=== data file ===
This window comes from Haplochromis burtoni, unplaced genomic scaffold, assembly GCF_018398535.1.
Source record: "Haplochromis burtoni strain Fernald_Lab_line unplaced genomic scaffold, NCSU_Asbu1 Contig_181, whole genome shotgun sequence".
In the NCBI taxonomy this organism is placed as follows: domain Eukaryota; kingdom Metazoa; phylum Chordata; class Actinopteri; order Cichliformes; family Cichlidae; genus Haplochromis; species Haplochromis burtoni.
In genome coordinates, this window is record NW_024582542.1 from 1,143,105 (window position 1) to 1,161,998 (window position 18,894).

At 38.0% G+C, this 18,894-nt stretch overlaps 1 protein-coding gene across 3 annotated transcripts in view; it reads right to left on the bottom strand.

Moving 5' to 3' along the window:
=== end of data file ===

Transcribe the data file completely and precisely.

This window comes from Haplochromis burtoni, unplaced genomic scaffold, assembly GCF_018398535.1.
Source record: "Haplochromis burtoni strain Fernald_Lab_line unplaced genomic scaffold, NCSU_Asbu1 Contig_181, whole genome shotgun sequence".
In the NCBI taxonomy this organism is placed as follows: domain Eukaryota; kingdom Metazoa; phylum Chordata; class Actinopteri; order Cichliformes; family Cichlidae; genus Haplochromis; species Haplochromis burtoni.
In genome coordinates, this window is record NW_024582542.1 from 1,143,105 (window position 1) to 1,161,998 (window position 18,894).

At 38.0% G+C, this 18,894-nt stretch overlaps 1 protein-coding gene across 3 annotated transcripts in view; it reads right to left on the bottom strand.

Moving 5' to 3' along the window: